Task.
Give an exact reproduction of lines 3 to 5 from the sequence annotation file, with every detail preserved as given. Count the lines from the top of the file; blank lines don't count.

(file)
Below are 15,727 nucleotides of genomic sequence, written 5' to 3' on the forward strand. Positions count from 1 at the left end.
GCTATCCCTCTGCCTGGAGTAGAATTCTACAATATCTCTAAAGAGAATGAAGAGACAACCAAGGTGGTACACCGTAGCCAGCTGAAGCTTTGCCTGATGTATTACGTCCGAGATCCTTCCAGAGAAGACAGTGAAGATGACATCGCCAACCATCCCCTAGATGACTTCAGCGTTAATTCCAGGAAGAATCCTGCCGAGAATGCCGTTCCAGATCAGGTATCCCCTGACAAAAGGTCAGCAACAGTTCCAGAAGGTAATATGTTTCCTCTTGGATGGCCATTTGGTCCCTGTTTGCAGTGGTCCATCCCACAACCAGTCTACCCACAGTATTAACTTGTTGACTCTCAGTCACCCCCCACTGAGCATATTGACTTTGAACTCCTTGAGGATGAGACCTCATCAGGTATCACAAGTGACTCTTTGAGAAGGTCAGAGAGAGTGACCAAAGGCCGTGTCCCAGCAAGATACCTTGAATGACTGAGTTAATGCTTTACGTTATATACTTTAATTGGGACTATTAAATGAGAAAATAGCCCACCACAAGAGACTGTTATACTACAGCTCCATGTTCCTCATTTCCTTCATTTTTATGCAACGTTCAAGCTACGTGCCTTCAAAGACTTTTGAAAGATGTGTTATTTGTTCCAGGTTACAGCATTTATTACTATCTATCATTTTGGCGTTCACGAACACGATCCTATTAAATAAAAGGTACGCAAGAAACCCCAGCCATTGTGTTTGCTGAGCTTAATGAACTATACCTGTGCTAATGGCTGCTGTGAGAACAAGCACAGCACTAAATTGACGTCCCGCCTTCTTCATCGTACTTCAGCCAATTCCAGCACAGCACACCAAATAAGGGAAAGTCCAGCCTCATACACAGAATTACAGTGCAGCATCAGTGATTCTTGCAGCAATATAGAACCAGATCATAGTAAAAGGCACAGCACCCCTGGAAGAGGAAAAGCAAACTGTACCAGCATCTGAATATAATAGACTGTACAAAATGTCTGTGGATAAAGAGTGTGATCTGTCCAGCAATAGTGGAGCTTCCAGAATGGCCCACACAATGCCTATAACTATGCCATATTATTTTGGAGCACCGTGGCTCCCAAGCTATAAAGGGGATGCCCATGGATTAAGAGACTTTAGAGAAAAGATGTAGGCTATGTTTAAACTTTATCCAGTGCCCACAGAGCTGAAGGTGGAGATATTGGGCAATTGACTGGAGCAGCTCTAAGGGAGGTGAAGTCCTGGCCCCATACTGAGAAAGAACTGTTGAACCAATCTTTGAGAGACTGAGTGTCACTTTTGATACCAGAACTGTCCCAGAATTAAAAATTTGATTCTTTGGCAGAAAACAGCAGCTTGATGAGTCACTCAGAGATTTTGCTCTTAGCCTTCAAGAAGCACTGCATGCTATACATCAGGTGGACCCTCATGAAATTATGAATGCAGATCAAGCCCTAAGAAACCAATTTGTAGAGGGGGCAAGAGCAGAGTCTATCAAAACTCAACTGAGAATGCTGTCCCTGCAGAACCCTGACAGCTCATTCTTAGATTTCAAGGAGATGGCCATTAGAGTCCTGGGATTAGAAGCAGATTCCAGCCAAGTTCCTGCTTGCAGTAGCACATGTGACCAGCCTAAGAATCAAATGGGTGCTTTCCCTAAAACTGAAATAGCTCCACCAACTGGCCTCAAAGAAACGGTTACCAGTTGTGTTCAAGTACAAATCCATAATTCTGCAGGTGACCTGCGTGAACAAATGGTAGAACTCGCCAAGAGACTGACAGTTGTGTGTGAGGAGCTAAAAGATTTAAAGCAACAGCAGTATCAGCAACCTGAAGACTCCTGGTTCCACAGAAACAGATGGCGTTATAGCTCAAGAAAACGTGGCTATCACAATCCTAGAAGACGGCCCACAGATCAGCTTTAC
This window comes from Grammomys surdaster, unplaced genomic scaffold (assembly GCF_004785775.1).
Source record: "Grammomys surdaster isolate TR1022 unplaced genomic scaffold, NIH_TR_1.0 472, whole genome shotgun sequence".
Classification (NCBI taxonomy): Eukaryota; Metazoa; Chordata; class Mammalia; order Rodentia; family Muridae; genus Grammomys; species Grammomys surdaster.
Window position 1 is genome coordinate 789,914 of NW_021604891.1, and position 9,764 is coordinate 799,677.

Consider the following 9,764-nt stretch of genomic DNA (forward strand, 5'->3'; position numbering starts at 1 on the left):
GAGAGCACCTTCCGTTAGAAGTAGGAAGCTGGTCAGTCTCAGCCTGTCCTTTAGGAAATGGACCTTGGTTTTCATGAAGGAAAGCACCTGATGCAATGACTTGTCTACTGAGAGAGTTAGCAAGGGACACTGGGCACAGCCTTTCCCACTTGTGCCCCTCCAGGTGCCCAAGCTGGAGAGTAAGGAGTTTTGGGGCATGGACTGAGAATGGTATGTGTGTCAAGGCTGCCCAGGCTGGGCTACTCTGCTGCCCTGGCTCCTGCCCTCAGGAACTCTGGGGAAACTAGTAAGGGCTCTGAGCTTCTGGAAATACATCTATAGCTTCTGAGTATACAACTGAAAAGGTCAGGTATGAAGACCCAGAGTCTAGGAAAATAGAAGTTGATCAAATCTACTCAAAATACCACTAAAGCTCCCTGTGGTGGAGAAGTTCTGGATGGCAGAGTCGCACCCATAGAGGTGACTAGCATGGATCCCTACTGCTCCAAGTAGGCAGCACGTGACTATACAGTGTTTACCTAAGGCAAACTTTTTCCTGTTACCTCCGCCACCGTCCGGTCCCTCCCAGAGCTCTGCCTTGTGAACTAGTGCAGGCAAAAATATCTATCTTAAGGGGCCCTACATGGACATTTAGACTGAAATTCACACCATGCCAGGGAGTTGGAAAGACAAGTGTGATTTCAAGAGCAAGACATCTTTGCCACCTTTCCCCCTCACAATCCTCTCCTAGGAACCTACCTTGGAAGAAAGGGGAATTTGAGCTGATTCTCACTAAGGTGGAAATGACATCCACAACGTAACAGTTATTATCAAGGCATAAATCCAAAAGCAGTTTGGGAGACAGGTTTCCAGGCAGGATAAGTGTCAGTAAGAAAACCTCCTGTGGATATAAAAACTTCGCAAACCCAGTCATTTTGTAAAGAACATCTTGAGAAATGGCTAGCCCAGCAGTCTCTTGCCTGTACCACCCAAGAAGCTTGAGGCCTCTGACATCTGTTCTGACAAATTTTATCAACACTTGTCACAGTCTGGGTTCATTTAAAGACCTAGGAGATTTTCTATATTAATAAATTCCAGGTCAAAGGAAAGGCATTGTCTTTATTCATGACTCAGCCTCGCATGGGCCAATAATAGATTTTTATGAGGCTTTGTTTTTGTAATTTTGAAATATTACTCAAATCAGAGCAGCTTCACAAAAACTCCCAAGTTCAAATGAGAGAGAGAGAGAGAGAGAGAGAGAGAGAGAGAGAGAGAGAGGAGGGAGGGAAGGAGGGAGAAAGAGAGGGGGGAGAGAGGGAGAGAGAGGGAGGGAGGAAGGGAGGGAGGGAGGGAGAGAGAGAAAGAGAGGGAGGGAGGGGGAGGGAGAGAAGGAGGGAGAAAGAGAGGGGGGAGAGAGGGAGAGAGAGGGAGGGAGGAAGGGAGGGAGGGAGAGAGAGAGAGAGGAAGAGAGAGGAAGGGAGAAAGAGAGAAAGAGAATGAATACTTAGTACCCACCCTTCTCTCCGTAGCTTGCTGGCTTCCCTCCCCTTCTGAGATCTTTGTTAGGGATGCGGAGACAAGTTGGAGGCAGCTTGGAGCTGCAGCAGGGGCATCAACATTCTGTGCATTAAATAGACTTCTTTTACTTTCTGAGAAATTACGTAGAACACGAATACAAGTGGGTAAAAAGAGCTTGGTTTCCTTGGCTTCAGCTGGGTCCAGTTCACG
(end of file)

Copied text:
This window comes from Grammomys surdaster, unplaced genomic scaffold (assembly GCF_004785775.1).
Source record: "Grammomys surdaster isolate TR1022 unplaced genomic scaffold, NIH_TR_1.0 472, whole genome shotgun sequence".
Classification (NCBI taxonomy): Eukaryota; Metazoa; Chordata; class Mammalia; order Rodentia; family Muridae; genus Grammomys; species Grammomys surdaster.